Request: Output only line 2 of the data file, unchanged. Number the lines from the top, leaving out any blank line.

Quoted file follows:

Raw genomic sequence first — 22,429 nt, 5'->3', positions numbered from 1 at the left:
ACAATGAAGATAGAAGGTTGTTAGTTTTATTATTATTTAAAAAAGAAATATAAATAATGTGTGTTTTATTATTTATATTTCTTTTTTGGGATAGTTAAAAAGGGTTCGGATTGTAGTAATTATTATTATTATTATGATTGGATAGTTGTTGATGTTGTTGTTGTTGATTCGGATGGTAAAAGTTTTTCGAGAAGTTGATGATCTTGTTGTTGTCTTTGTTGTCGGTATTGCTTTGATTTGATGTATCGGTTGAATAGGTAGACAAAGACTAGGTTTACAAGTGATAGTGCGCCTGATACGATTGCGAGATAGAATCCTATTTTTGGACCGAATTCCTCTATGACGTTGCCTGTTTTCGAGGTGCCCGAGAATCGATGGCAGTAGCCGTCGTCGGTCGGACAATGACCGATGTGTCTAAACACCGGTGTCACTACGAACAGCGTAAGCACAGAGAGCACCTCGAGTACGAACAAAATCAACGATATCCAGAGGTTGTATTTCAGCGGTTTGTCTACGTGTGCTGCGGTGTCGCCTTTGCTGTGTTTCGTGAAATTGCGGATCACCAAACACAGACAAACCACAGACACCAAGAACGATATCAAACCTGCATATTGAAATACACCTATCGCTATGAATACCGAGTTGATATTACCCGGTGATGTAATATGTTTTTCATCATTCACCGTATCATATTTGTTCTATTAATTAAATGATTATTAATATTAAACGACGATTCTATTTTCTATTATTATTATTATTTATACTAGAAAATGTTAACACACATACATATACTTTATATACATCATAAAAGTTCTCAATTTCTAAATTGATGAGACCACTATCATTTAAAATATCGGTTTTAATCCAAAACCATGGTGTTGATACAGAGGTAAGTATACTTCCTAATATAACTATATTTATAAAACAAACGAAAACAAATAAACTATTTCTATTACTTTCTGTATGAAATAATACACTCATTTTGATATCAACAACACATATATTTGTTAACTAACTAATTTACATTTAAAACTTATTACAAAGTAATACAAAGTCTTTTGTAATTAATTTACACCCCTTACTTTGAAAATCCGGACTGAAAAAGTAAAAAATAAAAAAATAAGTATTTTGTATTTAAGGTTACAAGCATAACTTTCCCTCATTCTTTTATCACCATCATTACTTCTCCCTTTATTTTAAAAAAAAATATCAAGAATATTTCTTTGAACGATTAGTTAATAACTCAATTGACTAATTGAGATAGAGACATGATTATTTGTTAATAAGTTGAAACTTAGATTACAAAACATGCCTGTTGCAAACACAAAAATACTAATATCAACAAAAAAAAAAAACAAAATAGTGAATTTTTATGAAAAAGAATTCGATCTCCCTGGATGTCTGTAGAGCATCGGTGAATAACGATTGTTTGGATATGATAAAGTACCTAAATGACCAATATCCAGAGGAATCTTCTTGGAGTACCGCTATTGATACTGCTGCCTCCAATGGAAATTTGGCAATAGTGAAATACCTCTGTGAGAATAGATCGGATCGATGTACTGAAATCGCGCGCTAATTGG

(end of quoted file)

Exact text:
ACAATGAAGATAGAAGGTTGTTAGTTTTATTATTATTTAAAAAAGAAATATAAATAATGTGTGTTTTATTATTTATATTTCTTTTTTGGGATAGTTAAAAAGGGTTCGGATTGTAGTAATTATTATTATTATTATGATTGGATAGTTGTTGATGTTGTTGTTGTTGATTCGGATGGTAAAAGTTTTTCGAGAAGTTGATGATCTTGTTGTTGTCTTTGTTGTCGGTATTGCTTTGATTTGATGTATCGGTTGAATAGGTAGACAAAGACTAGGTTTACAAGTGATAGTGCGCCTGATACGATTGCGAGATAGAATCCTATTTTTGGACCGAATTCCTCTATGACGTTGCCTGTTTTCGAGGTGCCCGAGAATCGATGGCAGTAGCCGTCGTCGGTCGGACAATGACCGATGTGTCTAAACACCGGTGTCACTACGAACAGCGTAAGCACAGAGAGCACCTCGAGTACGAACAAAATCAACGATATCCAGAGGTTGTATTTCAGCGGTTTGTCTACGTGTGCTGCGGTGTCGCCTTTGCTGTGTTTCGTGAAATTGCGGATCACCAAACACAGACAAACCACAGACACCAAGAACGATATCAAACCTGCATATTGAAATACACCTATCGCTATGAATACCGAGTTGATATTACCCGGTGATGTAATATGTTTTTCATCATTCACCGTATCATATTTGTTCTATTAATTAAATGATTATTAATATTAAACGACGATTCTATTTTCTATTATTATTATTATTTATACTAGAAAATGTTAACACACATACATATACTTTATATACATCATAAAAGTTCTCAATTTCTAAATTGATGAGACCACTATCATTTAAAATATCGGTTTTAATCCAAAACCATGGTGTTGATACAGAGGTAAGTATACTTCCTAATATAACTATATTTATAAAACAAACGAAAACAAATAAACTATTTCTATTACTTTCTGTATGAAATAATACACTCATTTTGATATCAACAACACATATATTTGTTAACTAACTAATTTACATTTAAAACTTATTACAAAGTAATACAAAGTCTTTTGTAATTAATTTACACCCCTTACTTTGAAAATCCGGACTGAAAAAGTAAAAAATAAAAAAATAAGTATTTTGTATTTAAGGTTACAAGCATAACTTTCCCTCATTCTTTTATCACCATCATTACTTCTCCCTTTATTTTAAAAAAAAATATCAAGAATATTTCTTTGAACGATTAGTTAATAACTCAATTGACTAATTGAGATAGAGACATGATTATTTGTTAATAAGTTGAAACTTAGATTACAAAACATGCCTGTTGCAAACACAAAAATACTAATATCAACAAAAAAAAAAAACAAAATAGTGAATTTTTATGAAAAAGAATTCGATCTCCCTGGATGTCTGTAGAGCATCGGTGAATAACGATTGTTTGGATATGATAAAGTACCTAAATGACCAATATCCAGAGGAATCTTCTTGGAGTACCGCTATTGATACTGCTGCCTCCAATGGAAATTTGGCAATAGTGAAATACCTCTGTGAGAATAGATCGGATCGATGTACTGAAATCGCGCGCTAATTGG